“To Braintree”, “To Bowdoin” and “To Lechmere”

To Braintree

If this train car were mine, I’d hang plants from the

metal bars. I’d stain the windows—blue, yellow,

pink, blue again, green. When I ride above this

Dorchester, the orange sky will pour onto my white

curtain lace, my stacks of books, my blushing skin.

I’ll look out at the yellowed rooftops through

scratchless sunshine glass and wonder how much it

must hurt to live anywhere else.

To Bowdoin

Eleven people are touching my body right now. Their

heavy breath polishes my skin while I lock into my

reflection on the silver window. It's unromantic to be

so yellowish in the waiting room light. I want to hold

each hand, but I only have two. And the putrid people

have so many better things to grip, even when my

arms look like their railings. We survive, for now,

though none of us want to be here. In the blackened

watercolor windows, we have golden skeleton faces.

Not even one of us will make it to the end.

To Lechmere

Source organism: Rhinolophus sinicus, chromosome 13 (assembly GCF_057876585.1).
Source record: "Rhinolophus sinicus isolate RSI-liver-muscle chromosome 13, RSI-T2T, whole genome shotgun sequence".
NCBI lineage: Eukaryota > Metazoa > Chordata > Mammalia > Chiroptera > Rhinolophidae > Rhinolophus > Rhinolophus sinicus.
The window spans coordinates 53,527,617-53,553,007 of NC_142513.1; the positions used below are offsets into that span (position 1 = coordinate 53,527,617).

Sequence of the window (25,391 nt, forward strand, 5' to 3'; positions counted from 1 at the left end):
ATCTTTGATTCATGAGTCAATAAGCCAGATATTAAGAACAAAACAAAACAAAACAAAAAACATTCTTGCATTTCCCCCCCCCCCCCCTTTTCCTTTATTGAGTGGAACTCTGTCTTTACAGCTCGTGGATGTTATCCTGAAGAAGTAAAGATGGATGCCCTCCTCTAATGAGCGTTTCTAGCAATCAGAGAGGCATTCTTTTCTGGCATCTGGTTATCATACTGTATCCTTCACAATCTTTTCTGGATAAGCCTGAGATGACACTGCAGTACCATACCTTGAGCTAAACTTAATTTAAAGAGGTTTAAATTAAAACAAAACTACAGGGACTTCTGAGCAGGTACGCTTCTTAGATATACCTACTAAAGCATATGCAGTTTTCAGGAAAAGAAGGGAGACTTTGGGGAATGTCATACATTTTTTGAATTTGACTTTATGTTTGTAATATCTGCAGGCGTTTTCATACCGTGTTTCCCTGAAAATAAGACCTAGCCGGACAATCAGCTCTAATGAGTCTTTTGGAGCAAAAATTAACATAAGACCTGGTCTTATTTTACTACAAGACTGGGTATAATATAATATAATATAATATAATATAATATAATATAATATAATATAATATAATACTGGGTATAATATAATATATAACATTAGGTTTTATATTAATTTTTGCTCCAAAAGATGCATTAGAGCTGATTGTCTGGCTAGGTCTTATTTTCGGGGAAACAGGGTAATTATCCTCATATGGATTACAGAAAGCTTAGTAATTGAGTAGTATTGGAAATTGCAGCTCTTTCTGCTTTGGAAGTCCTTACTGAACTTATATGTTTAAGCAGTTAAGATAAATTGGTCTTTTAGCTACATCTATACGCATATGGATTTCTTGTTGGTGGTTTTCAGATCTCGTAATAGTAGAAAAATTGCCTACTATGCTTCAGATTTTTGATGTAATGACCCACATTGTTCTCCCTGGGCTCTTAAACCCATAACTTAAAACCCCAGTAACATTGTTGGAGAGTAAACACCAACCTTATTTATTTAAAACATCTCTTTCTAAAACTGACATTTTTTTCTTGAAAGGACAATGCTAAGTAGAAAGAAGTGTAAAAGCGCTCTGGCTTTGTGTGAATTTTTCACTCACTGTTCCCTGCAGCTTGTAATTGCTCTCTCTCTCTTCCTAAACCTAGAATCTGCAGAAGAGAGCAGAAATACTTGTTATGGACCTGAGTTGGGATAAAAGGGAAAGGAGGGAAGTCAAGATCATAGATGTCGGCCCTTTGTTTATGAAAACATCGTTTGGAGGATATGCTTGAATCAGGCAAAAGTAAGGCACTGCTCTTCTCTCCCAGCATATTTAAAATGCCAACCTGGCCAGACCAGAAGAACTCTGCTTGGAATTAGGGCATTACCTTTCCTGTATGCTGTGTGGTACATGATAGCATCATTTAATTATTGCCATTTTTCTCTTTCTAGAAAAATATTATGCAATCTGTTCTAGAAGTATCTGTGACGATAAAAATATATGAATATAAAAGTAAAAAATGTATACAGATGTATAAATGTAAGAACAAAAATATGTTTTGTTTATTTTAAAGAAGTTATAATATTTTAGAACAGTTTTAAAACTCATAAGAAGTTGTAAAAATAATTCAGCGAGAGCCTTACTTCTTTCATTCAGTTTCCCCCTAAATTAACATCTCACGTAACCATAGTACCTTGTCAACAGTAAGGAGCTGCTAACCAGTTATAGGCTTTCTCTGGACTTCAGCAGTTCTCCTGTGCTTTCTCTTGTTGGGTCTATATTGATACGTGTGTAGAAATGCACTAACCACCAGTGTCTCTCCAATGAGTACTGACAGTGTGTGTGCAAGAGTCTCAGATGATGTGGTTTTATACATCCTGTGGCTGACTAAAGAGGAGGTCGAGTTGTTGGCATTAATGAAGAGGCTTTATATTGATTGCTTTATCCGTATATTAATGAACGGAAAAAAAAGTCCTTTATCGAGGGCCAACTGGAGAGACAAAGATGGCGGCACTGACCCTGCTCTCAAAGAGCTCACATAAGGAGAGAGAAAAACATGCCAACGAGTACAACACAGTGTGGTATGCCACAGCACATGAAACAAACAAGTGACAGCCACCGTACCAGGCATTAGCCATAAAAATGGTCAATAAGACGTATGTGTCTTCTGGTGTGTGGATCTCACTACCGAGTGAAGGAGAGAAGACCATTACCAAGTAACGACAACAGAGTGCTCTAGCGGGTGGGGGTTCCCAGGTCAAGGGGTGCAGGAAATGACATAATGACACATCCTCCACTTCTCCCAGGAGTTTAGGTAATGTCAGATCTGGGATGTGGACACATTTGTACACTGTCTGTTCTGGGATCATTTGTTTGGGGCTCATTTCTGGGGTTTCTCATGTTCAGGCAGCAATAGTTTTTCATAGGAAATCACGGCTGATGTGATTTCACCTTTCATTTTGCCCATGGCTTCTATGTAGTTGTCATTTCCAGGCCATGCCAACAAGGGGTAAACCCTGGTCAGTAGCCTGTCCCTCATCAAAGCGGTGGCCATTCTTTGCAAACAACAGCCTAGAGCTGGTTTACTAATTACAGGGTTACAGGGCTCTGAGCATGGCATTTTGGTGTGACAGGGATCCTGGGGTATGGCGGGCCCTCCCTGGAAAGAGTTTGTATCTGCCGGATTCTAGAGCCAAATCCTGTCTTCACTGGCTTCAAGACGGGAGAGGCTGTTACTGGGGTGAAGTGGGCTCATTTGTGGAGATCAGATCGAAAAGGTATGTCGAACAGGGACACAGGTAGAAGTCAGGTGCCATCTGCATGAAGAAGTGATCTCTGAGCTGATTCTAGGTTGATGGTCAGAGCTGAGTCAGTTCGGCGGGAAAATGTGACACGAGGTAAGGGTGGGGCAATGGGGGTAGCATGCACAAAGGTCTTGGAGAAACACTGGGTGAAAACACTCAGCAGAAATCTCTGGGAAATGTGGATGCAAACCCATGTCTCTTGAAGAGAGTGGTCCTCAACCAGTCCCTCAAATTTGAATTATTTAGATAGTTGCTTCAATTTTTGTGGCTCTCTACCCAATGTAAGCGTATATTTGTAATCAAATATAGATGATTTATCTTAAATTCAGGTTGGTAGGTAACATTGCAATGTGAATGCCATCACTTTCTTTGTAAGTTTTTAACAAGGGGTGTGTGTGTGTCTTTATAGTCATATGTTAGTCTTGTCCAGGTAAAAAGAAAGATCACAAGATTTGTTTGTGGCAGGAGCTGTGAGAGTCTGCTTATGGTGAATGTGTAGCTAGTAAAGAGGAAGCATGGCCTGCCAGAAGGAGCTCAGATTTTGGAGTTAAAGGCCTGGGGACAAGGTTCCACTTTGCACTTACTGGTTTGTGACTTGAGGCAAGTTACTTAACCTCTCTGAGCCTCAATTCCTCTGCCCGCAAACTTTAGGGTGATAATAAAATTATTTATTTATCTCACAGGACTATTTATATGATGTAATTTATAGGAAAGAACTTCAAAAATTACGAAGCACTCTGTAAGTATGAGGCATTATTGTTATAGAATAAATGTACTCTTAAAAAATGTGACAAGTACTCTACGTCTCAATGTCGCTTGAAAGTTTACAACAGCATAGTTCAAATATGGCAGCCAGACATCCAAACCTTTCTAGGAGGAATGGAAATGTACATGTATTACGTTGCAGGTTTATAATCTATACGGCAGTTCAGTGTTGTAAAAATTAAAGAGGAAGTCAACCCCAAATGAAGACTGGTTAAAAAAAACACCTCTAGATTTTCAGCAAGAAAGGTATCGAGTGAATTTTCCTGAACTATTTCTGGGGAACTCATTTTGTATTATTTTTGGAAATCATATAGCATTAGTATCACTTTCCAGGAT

Outside is pink. 5:50 is sweet and mine. Up this

early, my brain is nothing. This train car is a

train car, all metal and yellow, rattling and

Next Stop: Kenmore. I am empty and going to

work. I am moving slowly. The next person is

5 rows away and she looks like me, like

headphones, like eyeliner, like she's trying to

appreciate the sunrise past her soft and

frowning reflection. I don't want my stranger to

smile. I don't want her to meet me. She won't

look away from the zipping outdoors or the

peach, back-lit outline of the Hancock Tower.

How could the mobile empty waiting room

compare when every morning sky looks at least

a little different? When I get off at Arlington,

there are more of us. But the girl hasn’t noticed,

doesn’t move, and will see me again tomorrow.

About the Author

Julia Lattimer

Julia Lattimer is a poet living in Boston, Massachusetts.